National Weather Service United States Department of Commerce



Although January 2013 averaged 1 to 2 degrees above normal across

the region...the term average this month had little meaning since

It was an average of extreme temperature occurrences...especially

across the north. Both precipitation and snowfall was below average

with snow depth...especially at the close of the month...much below



The month began with below average temperatures on the 1st through

7th then turned mild on the 8th through 17th...culminating with

record high temperatures on the 14th. Following the morning of the

17th...sharply colder temperatures occurred on the 18th followed by

another brief mild spell on the 20th. This in turn was followed by

bitterly cold weather on the 21st through 26th which featured sub

30 below morning readings in far northwest Maine on the mornings of

the 22nd and 23rd. After a period of less cold on the 27th through

29th...the month finished with recording breaking warmth on the 30th

and 31st. In fact...the high temperature of 53 degrees at caribou on

the 31st tied the highest January temperature of record last set on

January 15th 1995. This topsy-turby roller coaster of temperatures...

especially from the 22nd to the end of the month amounted to as much

as 80 degrees or more from coldest to warmest at some locations of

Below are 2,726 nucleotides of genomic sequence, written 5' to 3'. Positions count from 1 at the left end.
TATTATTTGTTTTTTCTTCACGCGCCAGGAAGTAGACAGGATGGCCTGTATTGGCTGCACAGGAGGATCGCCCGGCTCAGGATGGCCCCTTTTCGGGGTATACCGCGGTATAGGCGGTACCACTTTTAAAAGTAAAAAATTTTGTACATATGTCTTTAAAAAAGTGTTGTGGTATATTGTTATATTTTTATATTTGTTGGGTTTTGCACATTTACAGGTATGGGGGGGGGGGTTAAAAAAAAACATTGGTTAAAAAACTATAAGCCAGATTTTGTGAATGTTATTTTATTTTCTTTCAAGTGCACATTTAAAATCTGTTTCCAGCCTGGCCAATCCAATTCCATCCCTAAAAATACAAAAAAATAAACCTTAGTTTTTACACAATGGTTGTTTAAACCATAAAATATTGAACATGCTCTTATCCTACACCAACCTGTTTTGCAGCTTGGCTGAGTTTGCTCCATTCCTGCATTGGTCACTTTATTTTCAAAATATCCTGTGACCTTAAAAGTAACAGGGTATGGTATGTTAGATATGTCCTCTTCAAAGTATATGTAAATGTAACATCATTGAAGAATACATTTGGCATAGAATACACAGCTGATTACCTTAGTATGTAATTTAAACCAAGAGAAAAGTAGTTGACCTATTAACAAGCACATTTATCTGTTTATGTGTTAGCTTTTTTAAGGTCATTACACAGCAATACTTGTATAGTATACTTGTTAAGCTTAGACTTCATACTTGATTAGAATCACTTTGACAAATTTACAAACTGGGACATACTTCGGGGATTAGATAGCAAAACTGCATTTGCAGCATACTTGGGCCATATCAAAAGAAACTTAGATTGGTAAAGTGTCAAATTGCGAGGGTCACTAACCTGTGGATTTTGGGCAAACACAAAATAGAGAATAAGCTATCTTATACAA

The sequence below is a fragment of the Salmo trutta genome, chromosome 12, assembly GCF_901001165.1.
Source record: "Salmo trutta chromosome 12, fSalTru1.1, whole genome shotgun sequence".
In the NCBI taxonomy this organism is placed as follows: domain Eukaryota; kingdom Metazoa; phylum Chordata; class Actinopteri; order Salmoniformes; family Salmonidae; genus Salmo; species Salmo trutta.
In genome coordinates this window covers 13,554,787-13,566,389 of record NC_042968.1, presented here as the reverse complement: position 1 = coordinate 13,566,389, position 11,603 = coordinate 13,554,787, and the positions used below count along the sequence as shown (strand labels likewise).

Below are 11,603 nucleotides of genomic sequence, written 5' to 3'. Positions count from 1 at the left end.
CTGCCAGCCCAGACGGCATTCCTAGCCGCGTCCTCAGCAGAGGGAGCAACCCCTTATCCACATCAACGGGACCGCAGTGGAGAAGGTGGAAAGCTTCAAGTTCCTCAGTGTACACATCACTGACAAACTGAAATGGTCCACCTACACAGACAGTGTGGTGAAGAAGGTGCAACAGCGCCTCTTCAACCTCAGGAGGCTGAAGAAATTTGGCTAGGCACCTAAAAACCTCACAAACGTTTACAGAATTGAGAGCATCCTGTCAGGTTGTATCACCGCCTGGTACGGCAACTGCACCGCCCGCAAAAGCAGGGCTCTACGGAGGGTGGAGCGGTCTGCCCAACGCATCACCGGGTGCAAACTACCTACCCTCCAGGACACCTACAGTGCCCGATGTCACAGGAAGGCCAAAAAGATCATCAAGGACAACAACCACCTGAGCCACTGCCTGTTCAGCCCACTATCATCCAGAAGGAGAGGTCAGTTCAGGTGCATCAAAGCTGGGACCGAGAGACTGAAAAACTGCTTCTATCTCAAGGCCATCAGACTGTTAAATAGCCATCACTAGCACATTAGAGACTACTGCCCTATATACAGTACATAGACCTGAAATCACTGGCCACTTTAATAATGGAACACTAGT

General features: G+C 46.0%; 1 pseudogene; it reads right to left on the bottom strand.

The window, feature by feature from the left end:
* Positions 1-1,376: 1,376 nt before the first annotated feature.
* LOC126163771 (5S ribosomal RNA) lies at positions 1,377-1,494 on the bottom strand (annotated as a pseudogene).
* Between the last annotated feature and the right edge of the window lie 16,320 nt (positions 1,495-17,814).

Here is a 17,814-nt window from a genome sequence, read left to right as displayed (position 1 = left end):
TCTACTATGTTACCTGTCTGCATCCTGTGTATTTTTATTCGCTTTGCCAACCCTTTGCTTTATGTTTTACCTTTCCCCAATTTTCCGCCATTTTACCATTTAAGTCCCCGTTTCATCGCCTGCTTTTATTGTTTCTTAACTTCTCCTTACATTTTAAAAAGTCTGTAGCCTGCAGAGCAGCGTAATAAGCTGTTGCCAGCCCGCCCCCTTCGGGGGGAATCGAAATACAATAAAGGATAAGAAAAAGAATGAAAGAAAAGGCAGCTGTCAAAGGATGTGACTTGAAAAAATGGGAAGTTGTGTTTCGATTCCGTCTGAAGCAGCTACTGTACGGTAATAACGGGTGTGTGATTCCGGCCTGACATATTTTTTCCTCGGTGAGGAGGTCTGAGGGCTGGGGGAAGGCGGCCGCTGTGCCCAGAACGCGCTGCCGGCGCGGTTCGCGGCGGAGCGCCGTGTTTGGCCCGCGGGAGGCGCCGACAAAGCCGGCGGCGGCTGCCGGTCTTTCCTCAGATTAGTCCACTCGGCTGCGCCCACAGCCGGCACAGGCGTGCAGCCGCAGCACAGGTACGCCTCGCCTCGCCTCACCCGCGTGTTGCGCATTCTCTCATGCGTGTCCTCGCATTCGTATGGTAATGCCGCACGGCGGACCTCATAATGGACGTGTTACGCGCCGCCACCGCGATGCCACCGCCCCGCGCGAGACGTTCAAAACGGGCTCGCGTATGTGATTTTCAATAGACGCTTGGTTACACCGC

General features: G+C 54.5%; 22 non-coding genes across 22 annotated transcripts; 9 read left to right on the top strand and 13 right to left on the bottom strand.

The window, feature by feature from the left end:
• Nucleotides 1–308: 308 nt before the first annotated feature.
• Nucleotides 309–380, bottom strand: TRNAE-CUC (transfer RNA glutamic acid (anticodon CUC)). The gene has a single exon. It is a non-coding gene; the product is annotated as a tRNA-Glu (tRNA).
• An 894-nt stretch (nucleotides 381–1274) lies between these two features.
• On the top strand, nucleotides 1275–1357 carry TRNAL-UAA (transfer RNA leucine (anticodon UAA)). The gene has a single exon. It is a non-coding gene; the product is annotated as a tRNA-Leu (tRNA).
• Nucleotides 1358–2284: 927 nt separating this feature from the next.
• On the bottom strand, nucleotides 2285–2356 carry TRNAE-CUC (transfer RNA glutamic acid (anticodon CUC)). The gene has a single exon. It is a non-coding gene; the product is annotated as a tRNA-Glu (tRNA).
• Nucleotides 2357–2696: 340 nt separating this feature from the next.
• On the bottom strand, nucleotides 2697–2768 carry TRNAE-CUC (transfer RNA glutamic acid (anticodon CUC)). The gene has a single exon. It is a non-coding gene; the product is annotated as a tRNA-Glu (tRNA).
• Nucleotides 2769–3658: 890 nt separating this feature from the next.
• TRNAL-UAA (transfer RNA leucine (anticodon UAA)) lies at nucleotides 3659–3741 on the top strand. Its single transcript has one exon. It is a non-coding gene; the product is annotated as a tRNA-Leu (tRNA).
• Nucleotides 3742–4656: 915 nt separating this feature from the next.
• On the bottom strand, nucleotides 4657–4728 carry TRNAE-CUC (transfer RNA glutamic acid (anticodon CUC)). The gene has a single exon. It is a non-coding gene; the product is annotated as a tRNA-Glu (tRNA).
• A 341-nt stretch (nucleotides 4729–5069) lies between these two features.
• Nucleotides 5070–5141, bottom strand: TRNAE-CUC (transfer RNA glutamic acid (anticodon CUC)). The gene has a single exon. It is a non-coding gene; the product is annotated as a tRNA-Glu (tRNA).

the western Saint John valley.


No widespread heavy snow storms occurred this month...unusual for

January. This helped the month be dry for liquid equivalent

precipitation...with the area only receiving only 25 to 65 percent

of normal. An example of this...Bangor which only received only 0.87

inches of liquid equivalent precipitation...experienced there 5th

driest January on record. Several storms that could have resulted in

more precipitation (and snowfall) either moved well west or southeast

of the region. The one storm that brought significant precipitation

occurred at then end of the month with record warmth and was in the

form of rainfall to all of the region. This same system was

accompanied by damaging southerly winds ahead of and westerly winds

behind a cold front on the 31st.


Due to inconsistent snowfall...two major thaws and a month ending

rainfall...snow depth at most locations actually trended downward

during the month with snow depth at caribou on morning of the 31st

only 2 inches (where 18 inches is typical on this date) and zero at

Bangor (where 9 inches is typical). At caribou...the average of 7

inches for the month was 6 inches below normal and tied as 5th

lowest compared to the lowest average of 2 inches recorded in 1962.

at average of 7 inches for the month was actually 1 inch

above normal...thanks to above average snow pack during the first

third of the month.